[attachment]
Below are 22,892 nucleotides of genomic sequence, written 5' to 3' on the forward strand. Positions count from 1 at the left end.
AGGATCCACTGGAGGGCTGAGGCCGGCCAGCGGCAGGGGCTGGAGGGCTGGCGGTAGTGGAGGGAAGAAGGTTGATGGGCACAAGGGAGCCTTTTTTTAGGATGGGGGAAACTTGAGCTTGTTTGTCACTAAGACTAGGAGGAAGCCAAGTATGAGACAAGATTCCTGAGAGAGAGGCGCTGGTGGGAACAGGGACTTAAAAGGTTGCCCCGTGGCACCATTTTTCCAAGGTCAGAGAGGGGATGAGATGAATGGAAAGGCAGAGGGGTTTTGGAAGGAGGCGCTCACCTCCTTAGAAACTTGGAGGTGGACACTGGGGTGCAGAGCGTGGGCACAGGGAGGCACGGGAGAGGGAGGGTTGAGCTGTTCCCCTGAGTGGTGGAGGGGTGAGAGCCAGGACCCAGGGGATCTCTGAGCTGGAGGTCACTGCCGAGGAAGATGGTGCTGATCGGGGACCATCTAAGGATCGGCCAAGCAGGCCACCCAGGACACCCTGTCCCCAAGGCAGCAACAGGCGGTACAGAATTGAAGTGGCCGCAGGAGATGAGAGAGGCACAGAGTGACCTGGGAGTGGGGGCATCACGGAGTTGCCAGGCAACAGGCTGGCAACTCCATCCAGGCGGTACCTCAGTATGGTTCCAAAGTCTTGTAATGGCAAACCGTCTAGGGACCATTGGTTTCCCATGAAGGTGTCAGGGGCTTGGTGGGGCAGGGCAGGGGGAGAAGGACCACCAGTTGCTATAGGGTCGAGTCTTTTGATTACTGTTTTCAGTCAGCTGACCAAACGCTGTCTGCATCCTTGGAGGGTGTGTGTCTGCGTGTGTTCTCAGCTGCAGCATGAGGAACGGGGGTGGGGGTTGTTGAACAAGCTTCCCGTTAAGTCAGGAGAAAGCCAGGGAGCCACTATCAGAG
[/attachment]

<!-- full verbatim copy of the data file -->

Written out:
Below are 22,892 nucleotides of genomic sequence, written 5' to 3' on the forward strand. Positions count from 1 at the left end.
AGGATCCACTGGAGGGCTGAGGCCGGCCAGCGGCAGGGGCTGGAGGGCTGGCGGTAGTGGAGGGAAGAAGGTTGATGGGCACAAGGGAGCCTTTTTTTAGGATGGGGGAAACTTGAGCTTGTTTGTCACTAAGACTAGGAGGAAGCCAAGTATGAGACAAGATTCCTGAGAGAGAGGCGCTGGTGGGAACAGGGACTTAAAAGGTTGCCCCGTGGCACCATTTTTCCAAGGTCAGAGAGGGGATGAGATGAATGGAAAGGCAGAGGGGTTTTGGAAGGAGGCGCTCACCTCCTTAGAAACTTGGAGGTGGACACTGGGGTGCAGAGCGTGGGCACAGGGAGGCACGGGAGAGGGAGGGTTGAGCTGTTCCCCTGAGTGGTGGAGGGGTGAGAGCCAGGACCCAGGGGATCTCTGAGCTGGAGGTCACTGCCGAGGAAGATGGTGCTGATCGGGGACCATCTAAGGATCGGCCAAGCAGGCCACCCAGGACACCCTGTCCCCAAGGCAGCAACAGGCGGTACAGAATTGAAGTGGCCGCAGGAGATGAGAGAGGCACAGAGTGACCTGGGAGTGGGGGCATCACGGAGTTGCCAGGCAACAGGCTGGCAACTCCATCCAGGCGGTACCTCAGTATGGTTCCAAAGTCTTGTAATGGCAAACCGTCTAGGGACCATTGGTTTCCCATGAAGGTGTCAGGGGCTTGGTGGGGCAGGGCAGGGGGAGAAGGACCACCAGTTGCTATAGGGTCGAGTCTTTTGATTACTGTTTTCAGTCAGCTGACCAAACGCTGTCTGCATCCTTGGAGGGTGTGTGTCTGCGTGTGTTCTCAGCTGCAGCATGAGGAACGGGGGTGGGGGTTGTTGAACAAGCTTCCCGTTAAGTCAGGAGAAAGCCAGGGAGCCACTATCAGAG